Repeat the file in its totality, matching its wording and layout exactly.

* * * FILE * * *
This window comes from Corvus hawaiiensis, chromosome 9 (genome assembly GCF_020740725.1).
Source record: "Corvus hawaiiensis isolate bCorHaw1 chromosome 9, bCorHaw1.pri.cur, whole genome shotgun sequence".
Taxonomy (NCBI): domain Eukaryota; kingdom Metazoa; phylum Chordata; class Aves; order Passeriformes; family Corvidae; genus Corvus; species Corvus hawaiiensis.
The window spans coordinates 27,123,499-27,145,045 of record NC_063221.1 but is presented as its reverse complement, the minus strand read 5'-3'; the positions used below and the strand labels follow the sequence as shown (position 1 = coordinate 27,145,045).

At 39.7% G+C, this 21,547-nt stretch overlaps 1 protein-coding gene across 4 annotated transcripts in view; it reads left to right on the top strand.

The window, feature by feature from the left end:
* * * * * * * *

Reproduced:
This window comes from Corvus hawaiiensis, chromosome 9 (genome assembly GCF_020740725.1).
Source record: "Corvus hawaiiensis isolate bCorHaw1 chromosome 9, bCorHaw1.pri.cur, whole genome shotgun sequence".
Taxonomy (NCBI): domain Eukaryota; kingdom Metazoa; phylum Chordata; class Aves; order Passeriformes; family Corvidae; genus Corvus; species Corvus hawaiiensis.
The window spans coordinates 27,123,499-27,145,045 of record NC_063221.1 but is presented as its reverse complement, the minus strand read 5'-3'; the positions used below and the strand labels follow the sequence as shown (position 1 = coordinate 27,145,045).

At 39.7% G+C, this 21,547-nt stretch overlaps 1 protein-coding gene across 4 annotated transcripts in view; it reads left to right on the top strand.

The window, feature by feature from the left end: